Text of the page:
Pato O’Ward has gotten hot. Alex Palou is not. Josef Newgarden looks the part and the Ice Man lurks in the close distance. As the NTT IndyCar Series teams pack up to head out west, the focus turns to the championship among these four drivers. Currently, five drivers actually have a realistic shot at glory in a few weeks in Long Beach, but it’s really down to these four with Pato O’Ward holding a slim 10 point lead over Alex Palou in the hunt for the Astor Cup. Josef Newgarden (-22), Scott Dixon (-43) and Marcus Ericsosn (-60) are right behind.
Five drivers, three races, one championship trophy. How did we get here and who looks the part to win it? A couple of months ago, we were ready to just hand the trophy to Palou. He had a commanding lead. What happened?
Well, the month of August happened. The only reason the championship has tightened up so much is due to Palou’s woes in the three races last month furthering the proof that you can’t afford a bad race in this series. You can credit that plus his blown engine in the preseason test at Barber as to why he may not win the title now in Long Beach.
See, that blown engine has put them behind which has cost them grid spots due to penalties as an indirect result. In Nashville, he qualified third but due to a six spot grid penalty for an engine change, he’d start ninth instead. He’d only finish seventh as a result. A week later on the Indianapolis road course, he blew an engine while running fourth. That forced him to serve another penalty, this time nine spots seven days later at the World Wide Technology Raceway near St. Louis. He was now coming from the back again and he crashed while doing so from an ill advised move by Rinus VeeKay.
7th, 27th and 20th respectively were his August finishes.
Meanwhile, O’Ward was 13th, 5th and 2nd in the same three races to amount a charge to the top of the standings. But, with only one podium in his last five races run too, it hasn’t allowed him to really separate himself much from Palou either. The 10 point differential right now is the fourth closest point margin since 2008. By comparison, the average points lead at this point of the season is 31.7. As you can see, this year’s is much closer.
In favor of O’Ward though, also since 2008, the driver who’s led the points with three races remaining has won the title eight times including each of the last five years. The thing is, that margin at this time of those seasons were 27 (2016), 18 (2017), 29 (2018), 35 (2019) and 72 (2020). The last time it was this small of a margin was at four points between Will Power and teammate Helio Castroneves in 2014. Power though, would still win the title when it was all said and done.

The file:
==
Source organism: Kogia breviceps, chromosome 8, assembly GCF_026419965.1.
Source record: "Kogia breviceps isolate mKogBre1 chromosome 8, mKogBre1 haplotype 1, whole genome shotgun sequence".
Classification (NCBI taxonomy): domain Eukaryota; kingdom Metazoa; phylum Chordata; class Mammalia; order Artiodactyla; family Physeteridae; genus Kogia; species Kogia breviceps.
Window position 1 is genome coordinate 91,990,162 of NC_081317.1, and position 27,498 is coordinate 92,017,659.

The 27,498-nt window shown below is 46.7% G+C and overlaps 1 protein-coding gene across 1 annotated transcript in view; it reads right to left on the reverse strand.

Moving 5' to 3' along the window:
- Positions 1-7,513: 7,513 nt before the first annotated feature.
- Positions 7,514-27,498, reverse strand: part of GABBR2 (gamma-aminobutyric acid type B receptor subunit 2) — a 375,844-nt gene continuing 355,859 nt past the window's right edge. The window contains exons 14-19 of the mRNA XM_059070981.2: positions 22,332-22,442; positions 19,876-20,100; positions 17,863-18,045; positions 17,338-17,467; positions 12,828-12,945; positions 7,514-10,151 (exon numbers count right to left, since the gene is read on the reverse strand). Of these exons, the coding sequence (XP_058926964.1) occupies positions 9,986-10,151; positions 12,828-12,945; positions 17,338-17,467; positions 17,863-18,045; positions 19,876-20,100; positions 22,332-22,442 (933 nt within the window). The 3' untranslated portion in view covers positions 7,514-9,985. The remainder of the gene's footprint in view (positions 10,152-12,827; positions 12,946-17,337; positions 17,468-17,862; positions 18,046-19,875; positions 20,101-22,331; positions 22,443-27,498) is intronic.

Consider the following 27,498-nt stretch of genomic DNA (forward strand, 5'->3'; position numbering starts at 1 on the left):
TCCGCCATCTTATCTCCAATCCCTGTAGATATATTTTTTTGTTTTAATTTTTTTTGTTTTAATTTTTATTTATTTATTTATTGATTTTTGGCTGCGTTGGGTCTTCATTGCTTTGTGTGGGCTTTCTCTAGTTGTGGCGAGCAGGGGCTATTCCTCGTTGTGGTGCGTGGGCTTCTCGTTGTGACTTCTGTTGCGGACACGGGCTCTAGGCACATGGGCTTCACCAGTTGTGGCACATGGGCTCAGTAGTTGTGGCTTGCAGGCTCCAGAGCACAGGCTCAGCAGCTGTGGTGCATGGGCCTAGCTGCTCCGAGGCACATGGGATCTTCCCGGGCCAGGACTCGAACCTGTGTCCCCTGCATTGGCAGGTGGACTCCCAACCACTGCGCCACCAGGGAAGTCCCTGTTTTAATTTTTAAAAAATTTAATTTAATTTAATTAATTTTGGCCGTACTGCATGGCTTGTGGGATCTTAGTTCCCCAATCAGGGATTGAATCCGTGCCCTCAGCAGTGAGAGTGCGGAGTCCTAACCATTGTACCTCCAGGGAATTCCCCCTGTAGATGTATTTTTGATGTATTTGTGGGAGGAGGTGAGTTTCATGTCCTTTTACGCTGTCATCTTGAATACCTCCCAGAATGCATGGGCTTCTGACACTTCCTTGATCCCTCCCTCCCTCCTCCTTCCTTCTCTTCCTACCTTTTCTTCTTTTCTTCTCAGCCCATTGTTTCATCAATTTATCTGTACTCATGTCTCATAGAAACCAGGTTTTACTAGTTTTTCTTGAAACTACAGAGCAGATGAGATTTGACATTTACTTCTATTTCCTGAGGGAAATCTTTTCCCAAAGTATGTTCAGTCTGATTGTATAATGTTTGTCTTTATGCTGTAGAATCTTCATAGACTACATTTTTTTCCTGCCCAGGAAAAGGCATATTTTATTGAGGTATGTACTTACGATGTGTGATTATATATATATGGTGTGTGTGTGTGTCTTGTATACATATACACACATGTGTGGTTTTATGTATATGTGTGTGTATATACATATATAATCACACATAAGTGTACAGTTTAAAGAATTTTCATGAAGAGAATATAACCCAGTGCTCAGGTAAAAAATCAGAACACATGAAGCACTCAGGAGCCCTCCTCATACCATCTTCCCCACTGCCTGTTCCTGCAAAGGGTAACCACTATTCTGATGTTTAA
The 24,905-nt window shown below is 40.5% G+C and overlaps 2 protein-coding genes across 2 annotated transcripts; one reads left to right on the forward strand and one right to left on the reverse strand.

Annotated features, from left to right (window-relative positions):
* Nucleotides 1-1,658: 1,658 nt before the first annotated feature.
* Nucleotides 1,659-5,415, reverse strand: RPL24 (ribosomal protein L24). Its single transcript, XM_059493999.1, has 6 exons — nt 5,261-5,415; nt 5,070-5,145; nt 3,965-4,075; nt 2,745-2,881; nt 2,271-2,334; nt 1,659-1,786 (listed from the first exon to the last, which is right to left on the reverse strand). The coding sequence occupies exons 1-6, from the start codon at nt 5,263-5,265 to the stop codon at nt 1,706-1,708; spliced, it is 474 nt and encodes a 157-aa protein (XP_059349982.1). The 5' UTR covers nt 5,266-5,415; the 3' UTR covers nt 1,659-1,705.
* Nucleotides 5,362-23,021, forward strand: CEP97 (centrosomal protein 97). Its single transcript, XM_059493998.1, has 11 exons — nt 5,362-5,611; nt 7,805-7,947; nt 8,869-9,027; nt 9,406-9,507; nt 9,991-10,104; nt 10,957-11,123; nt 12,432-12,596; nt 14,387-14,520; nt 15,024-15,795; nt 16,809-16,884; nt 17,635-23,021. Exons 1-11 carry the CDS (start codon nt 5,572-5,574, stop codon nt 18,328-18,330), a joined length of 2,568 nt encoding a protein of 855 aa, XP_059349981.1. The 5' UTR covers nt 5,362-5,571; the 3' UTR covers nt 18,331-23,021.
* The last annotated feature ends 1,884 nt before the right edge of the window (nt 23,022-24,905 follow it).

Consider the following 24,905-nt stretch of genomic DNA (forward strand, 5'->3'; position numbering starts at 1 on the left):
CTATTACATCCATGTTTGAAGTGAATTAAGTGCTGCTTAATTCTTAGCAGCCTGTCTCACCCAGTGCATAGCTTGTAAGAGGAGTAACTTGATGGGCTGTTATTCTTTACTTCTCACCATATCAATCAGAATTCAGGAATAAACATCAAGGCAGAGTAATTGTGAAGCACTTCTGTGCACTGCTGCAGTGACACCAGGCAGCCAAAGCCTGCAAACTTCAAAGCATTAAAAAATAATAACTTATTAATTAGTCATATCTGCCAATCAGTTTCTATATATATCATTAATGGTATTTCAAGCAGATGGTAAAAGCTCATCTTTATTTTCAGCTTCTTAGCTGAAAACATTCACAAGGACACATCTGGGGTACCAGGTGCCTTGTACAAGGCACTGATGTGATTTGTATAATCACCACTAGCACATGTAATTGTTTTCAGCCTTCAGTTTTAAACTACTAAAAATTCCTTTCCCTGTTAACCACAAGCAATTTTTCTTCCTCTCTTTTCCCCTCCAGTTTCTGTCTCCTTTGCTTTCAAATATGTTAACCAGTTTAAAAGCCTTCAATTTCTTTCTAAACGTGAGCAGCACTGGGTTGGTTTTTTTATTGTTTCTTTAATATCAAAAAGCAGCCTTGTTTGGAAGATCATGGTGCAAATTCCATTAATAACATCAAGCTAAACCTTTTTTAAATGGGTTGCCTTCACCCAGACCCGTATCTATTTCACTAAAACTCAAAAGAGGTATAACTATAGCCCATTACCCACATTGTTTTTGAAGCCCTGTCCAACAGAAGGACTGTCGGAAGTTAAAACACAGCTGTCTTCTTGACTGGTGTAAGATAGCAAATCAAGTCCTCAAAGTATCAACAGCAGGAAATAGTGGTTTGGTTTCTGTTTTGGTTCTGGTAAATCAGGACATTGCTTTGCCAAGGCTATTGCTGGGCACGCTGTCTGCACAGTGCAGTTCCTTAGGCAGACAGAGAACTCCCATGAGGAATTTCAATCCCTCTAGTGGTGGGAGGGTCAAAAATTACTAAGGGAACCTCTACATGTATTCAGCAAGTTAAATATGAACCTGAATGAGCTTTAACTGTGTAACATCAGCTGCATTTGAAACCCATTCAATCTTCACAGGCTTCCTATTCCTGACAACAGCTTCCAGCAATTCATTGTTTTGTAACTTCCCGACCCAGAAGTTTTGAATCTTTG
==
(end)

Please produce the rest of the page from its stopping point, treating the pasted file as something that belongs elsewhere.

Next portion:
Newgarden, is the one who’s gained the most. He went from 88 points down leaving Road America and even 75 points arrears after Nashville to just 22 back now and well within striking distance.
That’s worrisome for the two in front with he and the guy behind Newgarden in Dixon, combining to win each of the last four season championships and them finding some momentum again.
Also, it’s not like Newgarden has really been all that far off either. He’s just had bad luck. He should have won the second race at Belle Isle. He also should have won at Road America. Instead, bad luck allowed O’Ward to win Detroit and Palou to win Road America.
He did win Mid-Ohio and Gateway and if you go back to the last six races, he has three top two results.
Dixon, hasn’t been very Dixon like in terms of podiums, but he does have three top four finishes in his last five races.
Ericsson, has scored the most points out of anyone since the Indy 500 including two wins now. Both of those came on street courses and the season finale is on a street course too. But, can he make up 60 points though in three races is the thing?
See, two of the three races are on natural road courses. It starts this weekend in Portland.
For this weekend’s race, 21 of the 26 races have been won by a series champion. 10 drivers won Portland and the title in the same year. Also, since we’ve returned here in 2018, both races were won by Indy 500 champions at that.
That favors maybe someone like Dixon.
Then it’s to Laguna Seca after that in which it’s a race that should look a lot like Portland actually.
The other aspect to this is that Ganassi has been the best on the season on natural road courses. Dixon has finished third, ninth, fourth, fourth and 17th. Ericsson was eighth, 10th, sixth, second and ninth on the same tracks. Palou though, was first, third, first, third and 27th. The thing is, that 27th was a top four at the time of his engine cutting loose. With two races on these types of tracks coming up, a top four is almost certain out of he and his No. 10 Honda team.
That puts the pressure back on O’Ward who’s only been fourth, 15th, ninth, eighth and fifth on these tracks. While they had a great test at Portland during the summer break stretch, did they find enough to get on the podium?